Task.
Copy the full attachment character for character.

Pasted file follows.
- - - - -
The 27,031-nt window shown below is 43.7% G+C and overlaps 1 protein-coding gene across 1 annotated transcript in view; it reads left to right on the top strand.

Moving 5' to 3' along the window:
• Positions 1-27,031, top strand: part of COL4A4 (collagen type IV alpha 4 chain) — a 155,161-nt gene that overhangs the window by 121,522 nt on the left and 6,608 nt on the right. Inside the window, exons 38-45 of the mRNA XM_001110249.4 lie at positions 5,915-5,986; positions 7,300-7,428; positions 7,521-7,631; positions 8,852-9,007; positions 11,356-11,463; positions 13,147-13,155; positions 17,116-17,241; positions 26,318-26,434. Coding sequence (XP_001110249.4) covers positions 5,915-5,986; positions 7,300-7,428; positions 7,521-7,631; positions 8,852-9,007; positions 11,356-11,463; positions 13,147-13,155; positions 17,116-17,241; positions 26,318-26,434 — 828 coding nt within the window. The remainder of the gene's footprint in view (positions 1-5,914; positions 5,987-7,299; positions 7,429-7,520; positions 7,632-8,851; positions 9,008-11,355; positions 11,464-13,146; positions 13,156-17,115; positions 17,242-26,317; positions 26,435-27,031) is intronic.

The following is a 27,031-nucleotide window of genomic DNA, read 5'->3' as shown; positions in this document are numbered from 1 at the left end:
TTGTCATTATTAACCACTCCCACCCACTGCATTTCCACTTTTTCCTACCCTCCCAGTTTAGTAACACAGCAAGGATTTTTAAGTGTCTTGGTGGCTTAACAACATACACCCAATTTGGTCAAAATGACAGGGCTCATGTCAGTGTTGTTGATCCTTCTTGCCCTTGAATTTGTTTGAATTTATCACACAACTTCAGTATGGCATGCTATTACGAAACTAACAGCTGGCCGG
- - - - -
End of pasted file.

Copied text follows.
The 27,031-nt window shown below is 43.7% G+C and overlaps 1 protein-coding gene across 1 annotated transcript in view; it reads left to right on the top strand.

Moving 5' to 3' along the window:
• Positions 1-27,031, top strand: part of COL4A4 (collagen type IV alpha 4 chain) — a 155,161-nt gene that overhangs the window by 121,522 nt on the left and 6,608 nt on the right. Inside the window, exons 38-45 of the mRNA XM_001110249.4 lie at positions 5,915-5,986; positions 7,300-7,428; positions 7,521-7,631; positions 8,852-9,007; positions 11,356-11,463; positions 13,147-13,155; positions 17,116-17,241; positions 26,318-26,434. Coding sequence (XP_001110249.4) covers positions 5,915-5,986; positions 7,300-7,428; positions 7,521-7,631; positions 8,852-9,007; positions 11,356-11,463; positions 13,147-13,155; positions 17,116-17,241; positions 26,318-26,434 — 828 coding nt within the window. The remainder of the gene's footprint in view (positions 1-5,914; positions 5,987-7,299; positions 7,429-7,520; positions 7,632-8,851; positions 9,008-11,355; positions 11,464-13,146; positions 13,156-17,115; positions 17,242-26,317; positions 26,435-27,031) is intronic.

The following is a 27,031-nucleotide window of genomic DNA, read 5'->3' as shown; positions in this document are numbered from 1 at the left end:
TTGTCATTATTAACCACTCCCACCCACTGCATTTCCACTTTTTCCTACCCTCCCAGTTTAGTAACACAGCAAGGATTTTTAAGTGTCTTGGTGGCTTAACAACATACACCCAATTTGGTCAAAATGACAGGGCTCATGTCAGTGTTGTTGATCCTTCTTGCCCTTGAATTTGTTTGAATTTATCACACAACTTCAGTATGGCATGCTATTACGAAACTAACAGCTGGCCGG